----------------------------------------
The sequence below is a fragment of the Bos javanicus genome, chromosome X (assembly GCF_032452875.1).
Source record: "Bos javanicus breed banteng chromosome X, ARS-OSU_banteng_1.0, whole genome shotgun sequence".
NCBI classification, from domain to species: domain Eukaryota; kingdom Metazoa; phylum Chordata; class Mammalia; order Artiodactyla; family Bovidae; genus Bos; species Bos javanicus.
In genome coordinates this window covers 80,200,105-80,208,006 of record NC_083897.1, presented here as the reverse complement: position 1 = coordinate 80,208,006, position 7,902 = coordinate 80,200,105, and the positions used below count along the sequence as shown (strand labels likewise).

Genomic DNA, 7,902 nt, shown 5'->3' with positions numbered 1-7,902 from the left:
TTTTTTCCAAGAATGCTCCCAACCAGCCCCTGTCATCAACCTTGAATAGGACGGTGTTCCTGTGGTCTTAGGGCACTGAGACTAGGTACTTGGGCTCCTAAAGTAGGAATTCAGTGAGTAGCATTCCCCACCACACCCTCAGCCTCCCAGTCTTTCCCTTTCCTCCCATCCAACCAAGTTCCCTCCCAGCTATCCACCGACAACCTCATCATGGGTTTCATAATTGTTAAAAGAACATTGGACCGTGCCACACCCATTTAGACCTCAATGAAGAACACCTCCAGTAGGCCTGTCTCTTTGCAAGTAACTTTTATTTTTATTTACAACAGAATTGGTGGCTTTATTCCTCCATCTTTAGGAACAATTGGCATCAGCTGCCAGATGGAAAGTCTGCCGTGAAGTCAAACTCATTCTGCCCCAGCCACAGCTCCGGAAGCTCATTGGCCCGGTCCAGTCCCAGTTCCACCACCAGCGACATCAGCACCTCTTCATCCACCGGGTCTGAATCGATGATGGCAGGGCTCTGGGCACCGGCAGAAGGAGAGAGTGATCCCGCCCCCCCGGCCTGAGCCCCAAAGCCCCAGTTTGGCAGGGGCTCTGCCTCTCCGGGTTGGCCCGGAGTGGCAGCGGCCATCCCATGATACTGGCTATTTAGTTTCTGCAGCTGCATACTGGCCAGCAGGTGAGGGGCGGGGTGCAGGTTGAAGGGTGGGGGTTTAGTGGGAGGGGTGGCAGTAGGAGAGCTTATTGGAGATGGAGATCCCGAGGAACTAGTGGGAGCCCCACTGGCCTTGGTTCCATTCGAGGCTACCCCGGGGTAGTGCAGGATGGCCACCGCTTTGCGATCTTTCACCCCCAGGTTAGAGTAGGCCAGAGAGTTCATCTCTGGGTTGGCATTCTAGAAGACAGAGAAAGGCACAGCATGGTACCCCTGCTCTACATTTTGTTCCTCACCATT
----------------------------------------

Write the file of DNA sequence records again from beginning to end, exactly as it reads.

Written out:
The sequence below is a fragment of the Bos javanicus genome, chromosome X (assembly GCF_032452875.1).
Source record: "Bos javanicus breed banteng chromosome X, ARS-OSU_banteng_1.0, whole genome shotgun sequence".
NCBI classification, from domain to species: domain Eukaryota; kingdom Metazoa; phylum Chordata; class Mammalia; order Artiodactyla; family Bovidae; genus Bos; species Bos javanicus.
In genome coordinates this window covers 80,200,105-80,208,006 of record NC_083897.1, presented here as the reverse complement: position 1 = coordinate 80,208,006, position 7,902 = coordinate 80,200,105, and the positions used below count along the sequence as shown (strand labels likewise).

Genomic DNA, 7,902 nt, shown 5'->3' with positions numbered 1-7,902 from the left:
TTTTTTCCAAGAATGCTCCCAACCAGCCCCTGTCATCAACCTTGAATAGGACGGTGTTCCTGTGGTCTTAGGGCACTGAGACTAGGTACTTGGGCTCCTAAAGTAGGAATTCAGTGAGTAGCATTCCCCACCACACCCTCAGCCTCCCAGTCTTTCCCTTTCCTCCCATCCAACCAAGTTCCCTCCCAGCTATCCACCGACAACCTCATCATGGGTTTCATAATTGTTAAAAGAACATTGGACCGTGCCACACCCATTTAGACCTCAATGAAGAACACCTCCAGTAGGCCTGTCTCTTTGCAAGTAACTTTTATTTTTATTTACAACAGAATTGGTGGCTTTATTCCTCCATCTTTAGGAACAATTGGCATCAGCTGCCAGATGGAAAGTCTGCCGTGAAGTCAAACTCATTCTGCCCCAGCCACAGCTCCGGAAGCTCATTGGCCCGGTCCAGTCCCAGTTCCACCACCAGCGACATCAGCACCTCTTCATCCACCGGGTCTGAATCGATGATGGCAGGGCTCTGGGCACCGGCAGAAGGAGAGAGTGATCCCGCCCCCCCGGCCTGAGCCCCAAAGCCCCAGTTTGGCAGGGGCTCTGCCTCTCCGGGTTGGCCCGGAGTGGCAGCGGCCATCCCATGATACTGGCTATTTAGTTTCTGCAGCTGCATACTGGCCAGCAGGTGAGGGGCGGGGTGCAGGTTGAAGGGTGGGGGTTTAGTGGGAGGGGTGGCAGTAGGAGAGCTTATTGGAGATGGAGATCCCGAGGAACTAGTGGGAGCCCCACTGGCCTTGGTTCCATTCGAGGCTACCCCGGGGTAGTGCAGGATGGCCACCGCTTTGCGATCTTTCACCCCCAGGTTAGAGTAGGCCAGAGAGTTCATCTCTGGGTTGGCATTCTAGAAGACAGAGAAAGGCACAGCATGGTACCCCTGCTCTACATTTTGTTCCTCACCATT